(CNN) -- Dr. Conrad Murray, the physician at the center of the homicide investigation into singer Michael Jackson's death, has resumed his practice.
Murray returned home to Houston, Texas, and was treating patients at the Armstrong Clinic where he practiced medicine before leaving to become Jackson's personal physician in April.
"I'm taking my life back step by step, and I wanted to come home and this is my home," he told congregants Sunday at the Galilee Missionary Baptist Church in northwest Houston.
"And therefore, I am back to serve," he said, his eyes hidden behind a pair of sunglasses and his voice quivering. "This isn't easy for me. Mentally it's tough."
In a letter to CNN affiliate KPRC in Houston, Murray's lawyer said the physician returned to work out of a financial necessity.
"Because of a deteriorating financial condition and prompting by many of his beloved patients, on Nov. 20, 2009, Dr. Conrad Murray resumed his cardiology practice in Houston, Texas," said lawyer Ed Chernoff.
Chernoff added that Murray planned to attend to patients in Las Vegas as well, but the cost of reopening his clinic there was "prohibitive."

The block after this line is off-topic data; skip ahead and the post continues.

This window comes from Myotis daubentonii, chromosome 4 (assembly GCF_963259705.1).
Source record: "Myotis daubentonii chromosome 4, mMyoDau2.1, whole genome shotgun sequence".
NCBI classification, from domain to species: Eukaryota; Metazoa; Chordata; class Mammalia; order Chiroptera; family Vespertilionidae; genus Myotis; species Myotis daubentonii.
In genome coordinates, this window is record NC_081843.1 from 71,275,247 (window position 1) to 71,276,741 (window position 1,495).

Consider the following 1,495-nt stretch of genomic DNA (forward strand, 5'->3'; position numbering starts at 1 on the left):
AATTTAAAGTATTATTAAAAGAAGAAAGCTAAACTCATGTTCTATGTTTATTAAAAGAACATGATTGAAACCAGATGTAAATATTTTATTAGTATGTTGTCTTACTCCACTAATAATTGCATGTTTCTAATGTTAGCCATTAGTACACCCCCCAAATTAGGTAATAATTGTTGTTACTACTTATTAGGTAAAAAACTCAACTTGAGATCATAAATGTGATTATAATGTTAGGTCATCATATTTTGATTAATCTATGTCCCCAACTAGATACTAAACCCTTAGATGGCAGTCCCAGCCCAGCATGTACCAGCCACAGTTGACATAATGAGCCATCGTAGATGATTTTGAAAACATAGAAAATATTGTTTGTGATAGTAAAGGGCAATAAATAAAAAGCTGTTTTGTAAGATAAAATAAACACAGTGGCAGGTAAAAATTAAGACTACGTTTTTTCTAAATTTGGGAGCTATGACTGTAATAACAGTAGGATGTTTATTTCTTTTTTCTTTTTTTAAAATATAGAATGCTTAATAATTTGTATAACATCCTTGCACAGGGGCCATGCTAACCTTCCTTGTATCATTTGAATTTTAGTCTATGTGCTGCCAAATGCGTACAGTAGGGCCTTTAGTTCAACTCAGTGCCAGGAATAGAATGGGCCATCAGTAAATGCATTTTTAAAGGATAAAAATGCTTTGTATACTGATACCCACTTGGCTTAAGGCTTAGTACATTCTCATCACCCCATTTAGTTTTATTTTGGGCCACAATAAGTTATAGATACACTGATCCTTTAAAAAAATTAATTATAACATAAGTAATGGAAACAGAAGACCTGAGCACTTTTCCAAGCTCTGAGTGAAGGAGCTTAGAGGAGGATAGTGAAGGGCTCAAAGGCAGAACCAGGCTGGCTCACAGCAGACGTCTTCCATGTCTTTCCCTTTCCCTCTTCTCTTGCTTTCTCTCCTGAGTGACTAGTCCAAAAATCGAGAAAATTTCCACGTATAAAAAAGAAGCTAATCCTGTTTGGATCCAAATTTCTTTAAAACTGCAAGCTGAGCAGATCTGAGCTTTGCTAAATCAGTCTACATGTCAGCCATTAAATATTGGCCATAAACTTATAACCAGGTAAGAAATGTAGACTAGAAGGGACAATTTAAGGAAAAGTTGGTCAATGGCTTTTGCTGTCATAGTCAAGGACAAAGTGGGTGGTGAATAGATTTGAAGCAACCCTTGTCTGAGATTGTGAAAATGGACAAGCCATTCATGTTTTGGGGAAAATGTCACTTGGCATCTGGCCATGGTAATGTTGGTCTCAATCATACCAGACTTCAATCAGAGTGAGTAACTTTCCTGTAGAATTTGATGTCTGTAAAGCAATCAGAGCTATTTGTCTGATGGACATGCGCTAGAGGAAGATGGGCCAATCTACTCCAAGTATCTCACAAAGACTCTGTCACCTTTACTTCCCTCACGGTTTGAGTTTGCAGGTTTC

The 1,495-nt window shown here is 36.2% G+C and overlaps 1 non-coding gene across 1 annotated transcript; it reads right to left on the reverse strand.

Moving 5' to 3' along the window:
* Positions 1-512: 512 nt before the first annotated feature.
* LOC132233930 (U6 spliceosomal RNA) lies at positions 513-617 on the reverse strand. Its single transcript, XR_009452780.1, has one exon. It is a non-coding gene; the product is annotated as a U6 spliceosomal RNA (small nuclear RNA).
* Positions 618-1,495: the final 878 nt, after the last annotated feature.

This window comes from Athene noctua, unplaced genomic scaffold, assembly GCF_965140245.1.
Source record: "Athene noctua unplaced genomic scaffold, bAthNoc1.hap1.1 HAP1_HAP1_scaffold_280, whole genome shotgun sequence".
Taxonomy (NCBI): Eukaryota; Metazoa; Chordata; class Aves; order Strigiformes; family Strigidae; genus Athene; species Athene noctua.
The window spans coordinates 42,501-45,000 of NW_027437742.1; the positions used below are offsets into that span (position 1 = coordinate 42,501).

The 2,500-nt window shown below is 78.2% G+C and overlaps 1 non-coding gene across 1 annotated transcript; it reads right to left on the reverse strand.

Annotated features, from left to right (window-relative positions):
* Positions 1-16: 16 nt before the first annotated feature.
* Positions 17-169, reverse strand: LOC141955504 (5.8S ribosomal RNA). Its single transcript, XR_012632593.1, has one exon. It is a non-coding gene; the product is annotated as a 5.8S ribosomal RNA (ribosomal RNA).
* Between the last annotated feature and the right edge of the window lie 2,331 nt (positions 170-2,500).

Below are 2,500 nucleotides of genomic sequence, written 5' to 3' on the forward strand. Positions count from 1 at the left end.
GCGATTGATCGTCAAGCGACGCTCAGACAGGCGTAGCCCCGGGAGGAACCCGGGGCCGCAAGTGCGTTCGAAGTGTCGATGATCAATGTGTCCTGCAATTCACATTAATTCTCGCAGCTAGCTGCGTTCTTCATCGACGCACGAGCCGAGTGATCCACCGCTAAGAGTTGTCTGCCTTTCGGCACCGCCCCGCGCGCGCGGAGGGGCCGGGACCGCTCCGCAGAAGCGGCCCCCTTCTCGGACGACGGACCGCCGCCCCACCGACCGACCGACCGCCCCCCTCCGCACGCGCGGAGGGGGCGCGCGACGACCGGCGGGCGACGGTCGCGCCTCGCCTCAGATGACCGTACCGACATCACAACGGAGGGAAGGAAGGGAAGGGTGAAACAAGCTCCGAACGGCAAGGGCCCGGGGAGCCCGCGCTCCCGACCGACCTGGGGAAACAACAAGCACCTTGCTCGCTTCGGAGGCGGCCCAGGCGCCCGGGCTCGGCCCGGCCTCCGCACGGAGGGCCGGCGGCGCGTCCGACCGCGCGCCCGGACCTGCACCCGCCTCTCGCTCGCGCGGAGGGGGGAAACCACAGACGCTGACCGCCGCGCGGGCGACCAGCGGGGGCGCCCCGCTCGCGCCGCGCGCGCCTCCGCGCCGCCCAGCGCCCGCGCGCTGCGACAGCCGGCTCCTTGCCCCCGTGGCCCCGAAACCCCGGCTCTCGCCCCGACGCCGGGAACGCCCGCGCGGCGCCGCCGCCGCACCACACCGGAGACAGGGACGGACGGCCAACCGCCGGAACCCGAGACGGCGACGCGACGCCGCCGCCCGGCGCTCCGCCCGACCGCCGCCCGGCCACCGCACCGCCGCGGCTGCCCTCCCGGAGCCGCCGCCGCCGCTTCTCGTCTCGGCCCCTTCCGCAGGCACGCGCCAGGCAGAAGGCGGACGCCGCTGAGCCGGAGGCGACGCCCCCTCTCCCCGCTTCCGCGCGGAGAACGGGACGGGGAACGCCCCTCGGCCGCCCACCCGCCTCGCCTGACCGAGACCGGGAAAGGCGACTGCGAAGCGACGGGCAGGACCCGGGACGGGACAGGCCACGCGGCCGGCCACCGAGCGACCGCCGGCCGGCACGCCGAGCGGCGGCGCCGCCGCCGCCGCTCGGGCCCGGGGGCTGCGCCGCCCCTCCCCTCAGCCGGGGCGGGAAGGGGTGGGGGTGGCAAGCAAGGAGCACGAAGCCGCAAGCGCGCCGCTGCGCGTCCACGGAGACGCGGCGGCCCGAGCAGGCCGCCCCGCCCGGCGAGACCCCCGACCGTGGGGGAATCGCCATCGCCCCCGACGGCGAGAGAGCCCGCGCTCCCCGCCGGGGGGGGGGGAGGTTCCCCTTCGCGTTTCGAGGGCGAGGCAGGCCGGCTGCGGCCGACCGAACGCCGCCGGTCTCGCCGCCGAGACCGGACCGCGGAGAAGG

Murray told church members he saw 16 patients Friday, and each encounter was twice as long as a regular appointment because patients wanted to know how he was doing.
As he spoke, the church attendees stood and cheered. Later, they posed with him for photographs.
Murray did not specifically refer to Jackson. But he indirectly alluded to his troubles several times.
"All of the members of Galilee, all of my friends, I know what trouble is," he said at one point.
At another, Murray said: "I, with my companion, was only trying to help my fellow man, but it appears I was at the wrong place at the wrong time."
Jackson died on June 25 at his $100,000-a-month rented mansion in Holmby Hills. Murray was with him at the time and tried to revive him.
The Los Angeles County coroner ruled Jackson's death a homicide resulting from a combination of drugs, primarily propofol and lorazepam.
Murray told investigators he had given Jackson three anti-anxiety drugs to help him sleep in the hours before he stopped breathing.
Murray had been treating Jackson for insomnia for six weeks at the time of the singer's death. He told investigators he gave Jackson 50 milligrams of profol, the generic name for Diprivan, diluted with the anesthetic lidocaine every night via an intravenous drip.
Murray told police he was worried that Jackson was becoming addicted to the drug and tried to wean him off it.
During the two nights before Jackson's death, Murray said he put together combinations of other drugs that succeeded in helping Jackson sleep.
Los Angeles police have not decided whether Murray will be prosecuted in Jackson's death.